While it is an enclosed area, there is a gate large enough for cars to get in and out and just adjacent to the main road to access the gym is a large highway. At this point, I was sprinting down the road and frantically yelling his name like a distraught parent looking for their child who got lost in the grocery store. It doesn’t help that “lui” also means “he” in Italian. I asked a random passerby if he had seen a dog, “Hai visto un cane?” but he hadn’t seen anything. And then off in the distance I saw two gentlemen with dogs, but I knew by the dogs’ coloring neither of them were Louie, but if I know my dog, I knew he could have easily gotten distracted and wanted to play with the other dogs… He’s so social.
I ran across the field toward the men to ask if they’d seen a dog and before I could finish my sentence, I heard Louie’s little jingle as he jauntily strutted towards me upon realizing the look of terror of my face. He knew he was in trouble and slowly walked over towards me, but I couldn’t even yell at him for running away because in that moment I was just so thankful he hadn’t been hit by a car or taken home by a kind stranger. He’s very convincing.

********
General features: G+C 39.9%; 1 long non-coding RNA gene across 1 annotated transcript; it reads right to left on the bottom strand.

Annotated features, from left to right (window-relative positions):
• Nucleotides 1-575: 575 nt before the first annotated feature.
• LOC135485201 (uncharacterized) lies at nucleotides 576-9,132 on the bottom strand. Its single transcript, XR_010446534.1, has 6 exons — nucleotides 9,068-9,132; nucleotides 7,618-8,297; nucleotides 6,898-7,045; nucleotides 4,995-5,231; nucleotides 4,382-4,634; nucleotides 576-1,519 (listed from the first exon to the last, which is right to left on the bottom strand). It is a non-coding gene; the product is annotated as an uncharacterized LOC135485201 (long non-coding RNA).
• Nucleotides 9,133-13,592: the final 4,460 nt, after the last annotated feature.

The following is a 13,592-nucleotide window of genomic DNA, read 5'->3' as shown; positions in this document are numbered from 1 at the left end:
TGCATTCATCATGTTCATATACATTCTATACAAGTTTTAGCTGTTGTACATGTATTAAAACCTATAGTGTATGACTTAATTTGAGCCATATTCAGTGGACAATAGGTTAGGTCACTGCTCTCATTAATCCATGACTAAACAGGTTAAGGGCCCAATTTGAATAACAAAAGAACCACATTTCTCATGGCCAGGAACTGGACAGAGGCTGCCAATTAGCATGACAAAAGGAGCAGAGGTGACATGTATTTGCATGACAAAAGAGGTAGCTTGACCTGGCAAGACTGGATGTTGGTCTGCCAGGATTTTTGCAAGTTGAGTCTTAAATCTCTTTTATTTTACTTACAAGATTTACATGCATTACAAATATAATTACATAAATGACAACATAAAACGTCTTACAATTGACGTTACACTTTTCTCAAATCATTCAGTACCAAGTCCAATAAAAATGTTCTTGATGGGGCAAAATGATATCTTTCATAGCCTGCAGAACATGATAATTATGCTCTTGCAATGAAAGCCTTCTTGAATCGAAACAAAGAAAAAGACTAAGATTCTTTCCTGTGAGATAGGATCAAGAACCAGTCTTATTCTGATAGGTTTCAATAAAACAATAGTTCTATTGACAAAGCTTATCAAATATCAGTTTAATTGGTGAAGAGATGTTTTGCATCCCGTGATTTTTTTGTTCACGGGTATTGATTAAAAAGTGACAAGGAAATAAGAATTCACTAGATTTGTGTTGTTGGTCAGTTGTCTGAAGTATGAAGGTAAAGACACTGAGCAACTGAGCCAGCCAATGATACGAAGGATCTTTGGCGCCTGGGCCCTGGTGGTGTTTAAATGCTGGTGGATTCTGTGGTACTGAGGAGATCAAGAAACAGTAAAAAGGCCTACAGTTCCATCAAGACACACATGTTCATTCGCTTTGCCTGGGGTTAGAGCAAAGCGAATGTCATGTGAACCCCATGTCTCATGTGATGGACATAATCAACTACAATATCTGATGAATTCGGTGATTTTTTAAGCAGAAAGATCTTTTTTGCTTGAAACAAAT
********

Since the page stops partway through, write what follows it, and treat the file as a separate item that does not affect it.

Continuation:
Like most of my stories, this story might not have the plot line to be the next “blockbuster” movie, but if there’s one thing I’ve learned from this experience, it’s that I am not a carefree person. I am destined to be that overbearing mother that monitors her children’s whereabouts on applications that I’ve secretly installed on their phones (maybe I’ll just avoid the anxiety and strap on a child-leash and call it a day), checks their Halloween candy for razor blades and poison, and forces them to stay at the table until they eat their entire dinner– basically the mom who everyone despises. But you know what, I’m doing it because I love you. Don’t worry, Mom, I’m not pregnant, I’m just on a rant.